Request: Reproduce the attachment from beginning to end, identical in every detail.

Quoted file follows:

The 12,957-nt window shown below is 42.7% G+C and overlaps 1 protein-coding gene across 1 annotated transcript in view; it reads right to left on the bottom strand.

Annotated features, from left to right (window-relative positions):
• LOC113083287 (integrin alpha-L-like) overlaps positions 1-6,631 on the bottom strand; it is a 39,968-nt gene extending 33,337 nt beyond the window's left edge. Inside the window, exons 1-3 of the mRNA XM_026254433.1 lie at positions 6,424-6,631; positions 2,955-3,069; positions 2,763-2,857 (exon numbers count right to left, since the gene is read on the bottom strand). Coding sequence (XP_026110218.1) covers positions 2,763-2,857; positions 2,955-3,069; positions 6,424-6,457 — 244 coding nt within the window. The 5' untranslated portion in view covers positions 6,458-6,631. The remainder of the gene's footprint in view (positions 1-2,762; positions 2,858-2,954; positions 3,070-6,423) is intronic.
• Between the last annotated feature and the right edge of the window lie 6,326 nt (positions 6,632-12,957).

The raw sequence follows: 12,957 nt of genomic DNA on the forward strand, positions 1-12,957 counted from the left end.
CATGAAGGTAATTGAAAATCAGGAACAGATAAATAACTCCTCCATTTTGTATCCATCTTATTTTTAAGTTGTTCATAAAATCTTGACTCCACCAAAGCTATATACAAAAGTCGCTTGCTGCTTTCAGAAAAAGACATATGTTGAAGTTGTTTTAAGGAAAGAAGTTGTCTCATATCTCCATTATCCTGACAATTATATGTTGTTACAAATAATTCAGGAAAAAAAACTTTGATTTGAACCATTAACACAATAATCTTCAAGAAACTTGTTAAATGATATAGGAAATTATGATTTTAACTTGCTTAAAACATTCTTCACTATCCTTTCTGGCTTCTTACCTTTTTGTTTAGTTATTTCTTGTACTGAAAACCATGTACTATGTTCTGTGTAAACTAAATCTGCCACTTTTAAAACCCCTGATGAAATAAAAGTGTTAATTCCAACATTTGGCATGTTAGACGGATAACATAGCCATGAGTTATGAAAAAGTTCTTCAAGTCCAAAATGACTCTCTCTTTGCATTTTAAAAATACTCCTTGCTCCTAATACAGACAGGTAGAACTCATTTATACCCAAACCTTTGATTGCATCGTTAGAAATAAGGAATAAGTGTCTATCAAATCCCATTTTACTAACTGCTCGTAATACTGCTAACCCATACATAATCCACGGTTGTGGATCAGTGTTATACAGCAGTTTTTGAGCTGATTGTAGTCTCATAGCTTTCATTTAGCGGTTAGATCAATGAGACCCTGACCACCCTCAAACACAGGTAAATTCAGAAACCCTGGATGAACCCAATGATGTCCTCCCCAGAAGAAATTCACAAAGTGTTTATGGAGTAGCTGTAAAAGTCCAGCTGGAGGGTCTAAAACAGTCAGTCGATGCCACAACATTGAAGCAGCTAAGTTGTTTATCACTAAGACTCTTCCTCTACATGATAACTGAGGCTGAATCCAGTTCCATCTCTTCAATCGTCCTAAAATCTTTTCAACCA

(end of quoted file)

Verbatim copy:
The 12,957-nt window shown below is 42.7% G+C and overlaps 1 protein-coding gene across 1 annotated transcript in view; it reads right to left on the bottom strand.

Annotated features, from left to right (window-relative positions):
• LOC113083287 (integrin alpha-L-like) overlaps positions 1-6,631 on the bottom strand; it is a 39,968-nt gene extending 33,337 nt beyond the window's left edge. Inside the window, exons 1-3 of the mRNA XM_026254433.1 lie at positions 6,424-6,631; positions 2,955-3,069; positions 2,763-2,857 (exon numbers count right to left, since the gene is read on the bottom strand). Coding sequence (XP_026110218.1) covers positions 2,763-2,857; positions 2,955-3,069; positions 6,424-6,457 — 244 coding nt within the window. The 5' untranslated portion in view covers positions 6,458-6,631. The remainder of the gene's footprint in view (positions 1-2,762; positions 2,858-2,954; positions 3,070-6,423) is intronic.
• Between the last annotated feature and the right edge of the window lie 6,326 nt (positions 6,632-12,957).

The raw sequence follows: 12,957 nt of genomic DNA on the forward strand, positions 1-12,957 counted from the left end.
CATGAAGGTAATTGAAAATCAGGAACAGATAAATAACTCCTCCATTTTGTATCCATCTTATTTTTAAGTTGTTCATAAAATCTTGACTCCACCAAAGCTATATACAAAAGTCGCTTGCTGCTTTCAGAAAAAGACATATGTTGAAGTTGTTTTAAGGAAAGAAGTTGTCTCATATCTCCATTATCCTGACAATTATATGTTGTTACAAATAATTCAGGAAAAAAAACTTTGATTTGAACCATTAACACAATAATCTTCAAGAAACTTGTTAAATGATATAGGAAATTATGATTTTAACTTGCTTAAAACATTCTTCACTATCCTTTCTGGCTTCTTACCTTTTTGTTTAGTTATTTCTTGTACTGAAAACCATGTACTATGTTCTGTGTAAACTAAATCTGCCACTTTTAAAACCCCTGATGAAATAAAAGTGTTAATTCCAACATTTGGCATGTTAGACGGATAACATAGCCATGAGTTATGAAAAAGTTCTTCAAGTCCAAAATGACTCTCTCTTTGCATTTTAAAAATACTCCTTGCTCCTAATACAGACAGGTAGAACTCATTTATACCCAAACCTTTGATTGCATCGTTAGAAATAAGGAATAAGTGTCTATCAAATCCCATTTTACTAACTGCTCGTAATACTGCTAACCCATACATAATCCACGGTTGTGGATCAGTGTTATACAGCAGTTTTTGAGCTGATTGTAGTCTCATAGCTTTCATTTAGCGGTTAGATCAATGAGACCCTGACCACCCTCAAACACAGGTAAATTCAGAAACCCTGGATGAACCCAATGATGTCCTCCCCAGAAGAAATTCACAAAGTGTTTATGGAGTAGCTGTAAAAGTCCAGCTGGAGGGTCTAAAACAGTCAGTCGATGCCACAACATTGAAGCAGCTAAGTTGTTTATCACTAAGACTCTTCCTCTACATGATAACTGAGGCTGAATCCAGTTCCATCTCTTCAATCGTCCTAAAATCTTTTCAACCA